Tanzania Electric Supply Company Limited (Tanesco) Eyes Miners in New Revenue Plan

Musoma — The government is banking on mining firms to raise revenues for Tanzania Electric Supply Company Limited (Tanesco) as the utility firm starts operating profitably.

Large mining companies produce hundreds of megawatts of electricity using subsidized diesel for to meet their significant demand for better power alternatives.

For instance, the government-owned Stamigold, which is found at Biharamulo, Kagera, spends Sh1 billion every month on diesel for electricity generation.

But with improved generation and distribution capacity as Tenesco's financial muscles improves, the government believes it was about time all mining companies were connected to the national electricity grid.

Energy minister Medard Kalemani told tanesco's regional managers here yesterday to stop a tendency of waiting for customers to knock on their doors and instead, go out to look for business.

"Instead of waiting for customers to come to you, you are supposed to go to where they are. Go and knock on their doors. Give them forms to fill," he said, adding that with enough capacity, there was no reason for mining firms to use expensive diesel-generated electricity.

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He said it was through delivering electricity that's connected to the national grid that mining firms will have their operating costs lowered hence, more revenues to the government.

He said in Geita for instance, all 32 mining projects have been connected to the national grid.

He said with Tanesco becoming a profitable entity, it was high time the money started being re-injected into power generation to meet demands of various segments.

"We no longer depend on government subsidies. We expect to register a Sh9 billion operating profit this year. In 2015, Tanesco's revenues stood at Sh9 billion per week but this year, we are making Sh46 billion per week. If we can connect large mining companies, we will raise our earnings," he said.

He urged mining companies to present their transformer requirements to Tanesco so the latter can avail them to the companies accordingly.

According to Mara Regional Commissioner Adam Malima, the region was home to a total of ten large scale mining projects, noting however that it was only Barrick Gold's North Mara that was connected to the national grid.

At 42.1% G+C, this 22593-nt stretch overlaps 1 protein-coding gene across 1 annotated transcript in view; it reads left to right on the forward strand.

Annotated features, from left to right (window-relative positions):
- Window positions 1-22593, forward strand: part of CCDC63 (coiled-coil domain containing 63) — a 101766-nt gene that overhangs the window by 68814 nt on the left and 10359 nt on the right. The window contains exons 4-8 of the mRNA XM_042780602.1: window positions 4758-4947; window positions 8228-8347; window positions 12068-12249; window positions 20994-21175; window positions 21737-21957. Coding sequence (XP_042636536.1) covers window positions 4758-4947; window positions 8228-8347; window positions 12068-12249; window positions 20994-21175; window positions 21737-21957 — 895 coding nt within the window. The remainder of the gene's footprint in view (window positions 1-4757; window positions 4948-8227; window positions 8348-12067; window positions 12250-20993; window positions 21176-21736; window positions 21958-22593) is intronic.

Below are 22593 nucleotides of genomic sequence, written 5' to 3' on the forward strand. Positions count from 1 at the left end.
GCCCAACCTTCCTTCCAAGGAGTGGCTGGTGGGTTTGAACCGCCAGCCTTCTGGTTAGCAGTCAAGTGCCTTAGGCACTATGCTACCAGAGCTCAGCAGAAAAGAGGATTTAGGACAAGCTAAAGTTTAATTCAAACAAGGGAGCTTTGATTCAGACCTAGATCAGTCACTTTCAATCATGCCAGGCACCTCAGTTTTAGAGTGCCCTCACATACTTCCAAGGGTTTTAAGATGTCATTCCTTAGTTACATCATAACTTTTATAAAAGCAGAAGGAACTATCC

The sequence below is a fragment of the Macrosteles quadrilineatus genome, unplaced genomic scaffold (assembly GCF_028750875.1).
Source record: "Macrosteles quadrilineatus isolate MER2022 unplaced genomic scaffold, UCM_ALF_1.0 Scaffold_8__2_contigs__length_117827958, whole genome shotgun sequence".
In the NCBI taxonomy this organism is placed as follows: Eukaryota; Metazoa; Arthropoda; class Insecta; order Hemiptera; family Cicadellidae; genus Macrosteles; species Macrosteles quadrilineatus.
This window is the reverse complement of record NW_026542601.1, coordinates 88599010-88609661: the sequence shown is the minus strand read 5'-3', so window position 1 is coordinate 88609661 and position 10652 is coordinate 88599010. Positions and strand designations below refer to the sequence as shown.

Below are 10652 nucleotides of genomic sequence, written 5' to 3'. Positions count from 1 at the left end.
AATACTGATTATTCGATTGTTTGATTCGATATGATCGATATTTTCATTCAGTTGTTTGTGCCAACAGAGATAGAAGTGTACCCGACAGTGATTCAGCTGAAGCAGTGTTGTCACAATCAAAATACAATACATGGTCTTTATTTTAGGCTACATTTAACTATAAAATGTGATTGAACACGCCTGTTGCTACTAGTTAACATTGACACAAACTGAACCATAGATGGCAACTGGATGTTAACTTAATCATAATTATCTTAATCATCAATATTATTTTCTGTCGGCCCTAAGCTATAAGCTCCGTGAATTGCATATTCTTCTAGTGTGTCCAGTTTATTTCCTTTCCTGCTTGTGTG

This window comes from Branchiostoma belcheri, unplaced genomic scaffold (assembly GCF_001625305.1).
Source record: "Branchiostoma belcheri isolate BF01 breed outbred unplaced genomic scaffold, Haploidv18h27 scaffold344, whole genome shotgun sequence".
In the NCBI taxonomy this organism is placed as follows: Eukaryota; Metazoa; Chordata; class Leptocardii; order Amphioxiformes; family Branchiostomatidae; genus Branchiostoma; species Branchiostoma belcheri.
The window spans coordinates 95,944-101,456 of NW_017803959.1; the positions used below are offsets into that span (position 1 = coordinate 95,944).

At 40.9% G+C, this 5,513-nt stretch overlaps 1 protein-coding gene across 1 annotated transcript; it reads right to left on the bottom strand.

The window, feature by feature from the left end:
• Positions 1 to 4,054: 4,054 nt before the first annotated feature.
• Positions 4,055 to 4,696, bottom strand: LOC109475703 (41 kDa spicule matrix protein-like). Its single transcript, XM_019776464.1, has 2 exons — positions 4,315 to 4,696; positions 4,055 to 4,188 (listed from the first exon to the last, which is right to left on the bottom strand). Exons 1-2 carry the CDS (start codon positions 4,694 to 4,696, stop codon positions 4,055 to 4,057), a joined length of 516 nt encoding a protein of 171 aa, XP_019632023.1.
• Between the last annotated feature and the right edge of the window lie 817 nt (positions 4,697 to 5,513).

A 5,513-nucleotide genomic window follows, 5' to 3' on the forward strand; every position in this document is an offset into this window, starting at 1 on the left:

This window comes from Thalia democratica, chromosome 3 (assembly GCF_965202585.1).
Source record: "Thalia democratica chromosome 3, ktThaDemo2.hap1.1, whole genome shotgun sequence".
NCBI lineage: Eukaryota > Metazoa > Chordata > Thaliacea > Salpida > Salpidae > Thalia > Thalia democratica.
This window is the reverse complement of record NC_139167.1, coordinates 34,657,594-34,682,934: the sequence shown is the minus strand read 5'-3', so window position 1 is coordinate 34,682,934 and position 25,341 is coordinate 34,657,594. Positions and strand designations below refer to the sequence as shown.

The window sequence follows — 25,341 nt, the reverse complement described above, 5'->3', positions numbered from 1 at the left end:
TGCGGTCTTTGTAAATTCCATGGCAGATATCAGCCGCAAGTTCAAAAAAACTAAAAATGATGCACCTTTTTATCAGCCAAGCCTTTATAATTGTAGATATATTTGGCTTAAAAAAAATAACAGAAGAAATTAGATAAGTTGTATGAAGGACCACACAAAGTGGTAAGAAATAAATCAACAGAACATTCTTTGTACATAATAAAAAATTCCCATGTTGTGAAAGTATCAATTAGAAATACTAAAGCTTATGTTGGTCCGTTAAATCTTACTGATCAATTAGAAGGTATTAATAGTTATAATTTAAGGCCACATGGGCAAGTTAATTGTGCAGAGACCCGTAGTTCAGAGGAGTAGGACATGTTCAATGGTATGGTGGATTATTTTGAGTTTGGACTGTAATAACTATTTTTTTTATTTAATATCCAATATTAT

During the debate for his ministry's budget for the financial year 2019/20 in Parliament in May, this year, Dr Kalemani said Tanesco registered a loss of Sh349 billion in 2017 but the amount was reduced to Sh122 billion in 2018. Despite an improved in financial performance, Dr Kalemani noted that Tanesco was still wallowing in massive debts.

"In total, Tanesco's debts stand at Sh957 billion. We are reviewing the debts but we remain confident that by 2026, we will have settled them all," he said.

Most of the debts were acquired during the days when Tanesco purchased oil-fired electricity from independent producers.

"Some of these contracts have since been revoked," he said in may, noting that the past tendency of importing electricity transmission poles from South Africa also contributed to the accumulated debts.

"At present, the poles are sourced domestically. The presence of companies that manufacture electricity metres (popularly known as Luku metres) and wires in the country has also significantly reduced the amount that Tanesco used to spend in importing the products," he said.

Data from the ministry of Energy show that Tanzania's demand for Luku metres currently stands at 450,000 units annually.

Tanzania's two Luku metre manufacturers are capable of producing twice more than the market demand.

An imported single-phase Luku metre retails at Sh170,000 while those produced locally cost Sh120,000 per gadget.

Similarly, a three-phase metre was purchased abroad for Sh700,000 but the same costs Sh450,000 locally.

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